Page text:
HOUSTON, TX – African-American, White, Asian, Hispanic — cancer’s an equal opportunity offender. It doesn’t discriminate against anyone …or does it??
Doctors have known for years black women are more likely to die from breast cancer than whites.
A new study of more than 15,000 women published by the American Medical Association shows it’s not due to genetics, or where you live, or how much money you make. It’s how soon and how often you get to the doctor to get checked out.
Kelly Dempsey, M.D., a breast surgeon with Methodist Hospital Sugar Land, agrees with the findings, “What I’ve seen over the years is that African American women are often times more afraid of breast cancer and will wait longer until they actually get those tests done and find out what’s wrong with them. They often times will ignore the signs of breast cancer until they’re very far advanced.”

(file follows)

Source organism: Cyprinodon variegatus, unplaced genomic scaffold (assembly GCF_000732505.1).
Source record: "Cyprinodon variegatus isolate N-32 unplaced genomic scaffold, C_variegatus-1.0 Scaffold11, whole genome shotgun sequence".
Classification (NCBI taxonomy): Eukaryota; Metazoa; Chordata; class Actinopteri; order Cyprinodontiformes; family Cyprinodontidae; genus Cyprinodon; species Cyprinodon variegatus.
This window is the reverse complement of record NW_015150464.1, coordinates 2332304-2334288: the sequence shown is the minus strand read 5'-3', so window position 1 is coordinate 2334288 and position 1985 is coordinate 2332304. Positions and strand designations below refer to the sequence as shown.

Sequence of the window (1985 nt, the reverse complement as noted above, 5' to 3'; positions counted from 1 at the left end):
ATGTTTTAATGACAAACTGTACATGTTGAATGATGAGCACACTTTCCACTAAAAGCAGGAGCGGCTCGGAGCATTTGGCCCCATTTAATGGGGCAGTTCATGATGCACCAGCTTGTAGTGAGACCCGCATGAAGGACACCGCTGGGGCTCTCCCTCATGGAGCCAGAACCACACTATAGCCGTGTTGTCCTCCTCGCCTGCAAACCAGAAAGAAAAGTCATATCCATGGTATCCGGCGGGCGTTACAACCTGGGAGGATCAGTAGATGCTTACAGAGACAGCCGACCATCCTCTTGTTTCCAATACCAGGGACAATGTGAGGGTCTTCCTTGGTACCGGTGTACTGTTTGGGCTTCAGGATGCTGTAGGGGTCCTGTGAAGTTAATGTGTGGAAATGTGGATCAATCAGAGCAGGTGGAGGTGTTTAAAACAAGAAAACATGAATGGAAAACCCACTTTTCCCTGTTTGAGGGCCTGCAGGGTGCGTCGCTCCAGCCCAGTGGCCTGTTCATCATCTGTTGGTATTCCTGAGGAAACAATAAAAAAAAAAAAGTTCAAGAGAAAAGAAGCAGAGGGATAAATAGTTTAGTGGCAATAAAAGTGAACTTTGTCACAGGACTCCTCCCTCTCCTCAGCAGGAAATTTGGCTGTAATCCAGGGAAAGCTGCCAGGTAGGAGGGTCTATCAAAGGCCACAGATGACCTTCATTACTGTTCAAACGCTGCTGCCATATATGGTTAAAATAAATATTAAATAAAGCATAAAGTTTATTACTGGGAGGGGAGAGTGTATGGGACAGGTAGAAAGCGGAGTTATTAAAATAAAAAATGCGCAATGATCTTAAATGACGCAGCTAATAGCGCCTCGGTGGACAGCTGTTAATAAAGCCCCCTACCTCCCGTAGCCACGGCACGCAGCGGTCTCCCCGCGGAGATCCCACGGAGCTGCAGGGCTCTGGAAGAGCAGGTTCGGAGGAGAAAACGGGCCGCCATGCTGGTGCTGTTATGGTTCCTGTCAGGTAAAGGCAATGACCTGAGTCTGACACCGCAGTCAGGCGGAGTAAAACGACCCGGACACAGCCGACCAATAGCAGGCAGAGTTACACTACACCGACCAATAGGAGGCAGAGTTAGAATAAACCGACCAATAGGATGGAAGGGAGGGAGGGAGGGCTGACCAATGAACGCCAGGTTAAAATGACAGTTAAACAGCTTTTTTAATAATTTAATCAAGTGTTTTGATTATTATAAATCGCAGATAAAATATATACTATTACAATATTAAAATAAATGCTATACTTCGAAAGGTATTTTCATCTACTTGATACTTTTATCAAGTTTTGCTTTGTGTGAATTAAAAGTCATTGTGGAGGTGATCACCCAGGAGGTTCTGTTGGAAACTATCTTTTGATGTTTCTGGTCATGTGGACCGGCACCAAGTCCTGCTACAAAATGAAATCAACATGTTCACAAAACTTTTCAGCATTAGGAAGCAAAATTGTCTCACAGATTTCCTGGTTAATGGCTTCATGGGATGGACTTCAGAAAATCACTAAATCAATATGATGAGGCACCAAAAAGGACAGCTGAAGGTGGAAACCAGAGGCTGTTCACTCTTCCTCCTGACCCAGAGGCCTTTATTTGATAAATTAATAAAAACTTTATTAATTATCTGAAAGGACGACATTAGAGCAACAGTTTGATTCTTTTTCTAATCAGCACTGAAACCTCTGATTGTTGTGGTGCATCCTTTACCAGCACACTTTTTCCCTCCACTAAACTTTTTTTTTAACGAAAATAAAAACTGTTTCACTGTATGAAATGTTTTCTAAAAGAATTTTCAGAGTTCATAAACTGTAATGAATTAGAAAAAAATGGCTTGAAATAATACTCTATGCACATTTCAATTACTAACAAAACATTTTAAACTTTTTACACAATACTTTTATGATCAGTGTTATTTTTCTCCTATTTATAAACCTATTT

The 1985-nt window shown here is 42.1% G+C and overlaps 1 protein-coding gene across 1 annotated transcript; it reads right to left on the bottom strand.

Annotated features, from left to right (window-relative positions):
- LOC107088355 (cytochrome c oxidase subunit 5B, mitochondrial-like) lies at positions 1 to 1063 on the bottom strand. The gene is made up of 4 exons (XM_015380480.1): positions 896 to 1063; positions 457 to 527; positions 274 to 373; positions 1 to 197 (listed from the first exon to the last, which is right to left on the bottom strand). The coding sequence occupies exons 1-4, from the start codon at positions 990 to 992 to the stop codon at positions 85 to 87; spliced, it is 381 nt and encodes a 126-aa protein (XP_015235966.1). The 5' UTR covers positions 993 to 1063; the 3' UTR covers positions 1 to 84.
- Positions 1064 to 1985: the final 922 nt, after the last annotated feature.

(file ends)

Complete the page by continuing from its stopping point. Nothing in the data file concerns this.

One in eight American women will develop the disease, but it’s by no means a death sentence.
“We are very blessed and fortunate to be in this country where breast cancer is 90% curable,” says Dempsey, “compared to other countries where breast cancer is 90% fatal.”
New mom Carla James says don’t add her to the list of black women scared of checkups, “My husband says I’m very anal because I’m quick to go the doctor for every little thing, but that’s because I wanna be cautious and I wanna be here, cause I just had a little baby, so I wanna be here for her.” Anal or not– you go, Carla!
Bottom line, ladies: cancer’s out there! But stay abreast of it with mammograms and regular checkups, and odds are good you’ll come out a winner.